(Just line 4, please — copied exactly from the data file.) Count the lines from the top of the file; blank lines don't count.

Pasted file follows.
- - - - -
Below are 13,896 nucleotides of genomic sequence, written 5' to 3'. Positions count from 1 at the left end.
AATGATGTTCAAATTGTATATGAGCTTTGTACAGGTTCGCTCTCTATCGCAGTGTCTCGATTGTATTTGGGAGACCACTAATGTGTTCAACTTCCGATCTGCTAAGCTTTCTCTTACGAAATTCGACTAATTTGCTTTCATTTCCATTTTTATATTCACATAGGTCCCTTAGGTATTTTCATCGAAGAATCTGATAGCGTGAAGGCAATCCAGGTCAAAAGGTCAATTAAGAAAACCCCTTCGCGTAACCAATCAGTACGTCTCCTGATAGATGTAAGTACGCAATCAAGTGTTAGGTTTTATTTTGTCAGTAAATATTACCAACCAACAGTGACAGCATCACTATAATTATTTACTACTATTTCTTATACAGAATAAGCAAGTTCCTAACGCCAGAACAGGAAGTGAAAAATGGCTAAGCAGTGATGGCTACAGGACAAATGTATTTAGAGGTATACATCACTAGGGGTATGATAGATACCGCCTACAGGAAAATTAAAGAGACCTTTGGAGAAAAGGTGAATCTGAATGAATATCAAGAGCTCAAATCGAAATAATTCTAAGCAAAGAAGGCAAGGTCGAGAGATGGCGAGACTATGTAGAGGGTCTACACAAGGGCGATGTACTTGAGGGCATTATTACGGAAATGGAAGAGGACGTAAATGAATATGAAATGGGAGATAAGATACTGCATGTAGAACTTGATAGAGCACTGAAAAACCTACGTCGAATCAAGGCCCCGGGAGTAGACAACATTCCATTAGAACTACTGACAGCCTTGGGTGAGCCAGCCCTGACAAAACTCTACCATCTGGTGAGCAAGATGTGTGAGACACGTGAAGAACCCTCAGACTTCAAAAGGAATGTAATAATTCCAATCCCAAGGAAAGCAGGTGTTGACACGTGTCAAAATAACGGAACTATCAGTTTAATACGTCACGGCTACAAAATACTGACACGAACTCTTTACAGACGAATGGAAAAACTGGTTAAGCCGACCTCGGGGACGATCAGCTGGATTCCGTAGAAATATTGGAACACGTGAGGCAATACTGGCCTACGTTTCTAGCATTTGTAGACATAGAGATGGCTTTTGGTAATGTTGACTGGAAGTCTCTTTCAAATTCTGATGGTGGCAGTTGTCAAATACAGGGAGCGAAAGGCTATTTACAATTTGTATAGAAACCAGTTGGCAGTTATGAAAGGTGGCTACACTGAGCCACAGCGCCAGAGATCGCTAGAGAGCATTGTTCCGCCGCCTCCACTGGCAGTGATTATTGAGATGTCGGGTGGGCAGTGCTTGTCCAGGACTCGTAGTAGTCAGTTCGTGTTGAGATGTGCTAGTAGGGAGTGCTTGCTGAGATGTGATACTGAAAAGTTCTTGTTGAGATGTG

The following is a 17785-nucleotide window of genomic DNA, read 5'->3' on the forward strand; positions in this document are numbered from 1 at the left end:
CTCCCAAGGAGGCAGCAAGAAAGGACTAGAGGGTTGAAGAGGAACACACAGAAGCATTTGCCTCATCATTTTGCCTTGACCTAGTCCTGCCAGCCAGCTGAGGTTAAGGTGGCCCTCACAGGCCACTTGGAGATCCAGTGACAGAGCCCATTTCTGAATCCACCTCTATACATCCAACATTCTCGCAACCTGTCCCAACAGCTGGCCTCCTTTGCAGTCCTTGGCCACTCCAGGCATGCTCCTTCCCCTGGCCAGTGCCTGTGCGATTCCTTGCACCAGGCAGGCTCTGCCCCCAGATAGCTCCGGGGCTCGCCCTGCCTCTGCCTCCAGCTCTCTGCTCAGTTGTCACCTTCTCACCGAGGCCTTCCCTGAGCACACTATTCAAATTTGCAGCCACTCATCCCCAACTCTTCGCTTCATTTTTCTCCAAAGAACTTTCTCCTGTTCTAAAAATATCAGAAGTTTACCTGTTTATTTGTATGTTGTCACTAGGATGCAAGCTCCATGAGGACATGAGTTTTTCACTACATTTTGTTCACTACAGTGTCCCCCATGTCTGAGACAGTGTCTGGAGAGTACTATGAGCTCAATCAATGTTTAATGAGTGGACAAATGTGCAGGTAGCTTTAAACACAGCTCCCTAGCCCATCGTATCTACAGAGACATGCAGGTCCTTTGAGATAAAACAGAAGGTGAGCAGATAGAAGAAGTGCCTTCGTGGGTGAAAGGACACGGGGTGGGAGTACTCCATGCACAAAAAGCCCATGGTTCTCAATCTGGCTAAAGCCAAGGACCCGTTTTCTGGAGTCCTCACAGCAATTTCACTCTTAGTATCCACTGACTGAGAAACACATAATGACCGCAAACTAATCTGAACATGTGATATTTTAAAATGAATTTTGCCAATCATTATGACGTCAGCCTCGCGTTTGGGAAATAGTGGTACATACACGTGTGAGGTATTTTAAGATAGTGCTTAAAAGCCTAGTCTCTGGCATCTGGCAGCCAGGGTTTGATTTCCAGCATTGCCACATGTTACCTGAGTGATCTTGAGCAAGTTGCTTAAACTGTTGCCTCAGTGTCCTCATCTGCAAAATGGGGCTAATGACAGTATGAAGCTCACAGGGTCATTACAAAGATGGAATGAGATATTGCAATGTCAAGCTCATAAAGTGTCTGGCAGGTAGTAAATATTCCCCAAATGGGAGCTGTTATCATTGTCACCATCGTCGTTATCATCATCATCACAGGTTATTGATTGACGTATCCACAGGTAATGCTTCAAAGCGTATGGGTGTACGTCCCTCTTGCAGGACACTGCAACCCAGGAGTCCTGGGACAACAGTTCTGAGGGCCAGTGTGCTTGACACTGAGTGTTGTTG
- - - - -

CTCCCAAGGAGGCAGCAAGAAAGGACTAGAGGGTTGAAGAGGAACACACAGAAGCATTTGCCTCATCATTTTGCCTTGACCTAGTCCTGCCAGCCAGCTGAGGTTAAGGTGGCCCTCACAGGCCACTTGGAGATCCAGTGACAGAGCCCATTTCTGAATCCACCTCTATACATCCAACATTCTCGCAACCTGTCCCAACAGCTGGCCTCCTTTGCAGTCCTTGGCCACTCCAGGCATGCTCCTTCCCCTGGCCAGTGCCTGTGCGATTCCTTGCACCAGGCAGGCTCTGCCCCCAGATAGCTCCGGGGCTCGCCCTGCCTCTGCCTCCAGCTCTCTGCTCAGTTGTCACCTTCTCACCGAGGCCTTCCCTGAGCACACTATTCAAATTTGCAGCCACTCATCCCCAACTCTTCGCTTCATTTTTCTCCAAAGAACTTTCTCCTGTTCTAAAAATATCAGAAGTTTACCTGTTTATTTGTATGTTGTCACTAGGATGCAAGCTCCATGAGGACATGAGTTTTTCACTACATTTTGTTCACTACAGTGTCCCCCATGTCTGAGACAGTGTCTGGAGAGTACTATGAGCTCAATCAATGTTTAATGAGTGGACAAATGTGCAGGTAGCTTTAAACACAGCTCCCTAGCCCATCGTATCTACAGAGACATGCAGGTCCTTTGAGATAAAACAGAAGGTGAGCAGATAGAAGAAGTGCCTTCGTGGGTGAAAGGACACGGGGTGGGAGTACTCCATGCACAAAAAGCCCATGGTTCTCAATCTGGCTAAAGCCAAGGACCCGTTTTCTGGAGTCCTCACAGCAATTTCACTCTTAGTATCCACTGACTGAGAAACACATAATGACCGCAAACTAATCTGAACATGTGATATTTTAAAATGAATTTTGCCAATCATTATGACGTCAGCCTCGCGTTTGGGAAATAGTGGTACATACACGTGTGAGGTATTTTAAGATAGTGCTTAAAAGCCTAGTCTCTGGCATCTGGCAGCCAGGGTTTGATTTCCAGCATTGCCACATGTTACCTGAGTGATCTTGAGCAAGTTGCTTAAACTGTTGCCTCAGTGTCCTCATCTGCAAAATGGGGCTAATGACAGTATGAAGCTCACAGGGTCATTACAAAGATGGAATGAGATATTGCAATGTCAAGCTCATAAAGTGTCTGGCAGGTAGTAAATATTCCCCAAATGGGAGCTGTTATCATTGTCACCATCGTCGTTATCATCATCATCACAGGTTATTGATTGACGTATCCACAGGTAATGCTTCAAAGCGTATGGGTGTACGTCCCTCTTGCAGGACACTGCAACCCAGGAGTCCTGGGACAACAGTTCTGAGGGCCAGTGTGCTTGACACTGAGTGTTGTTG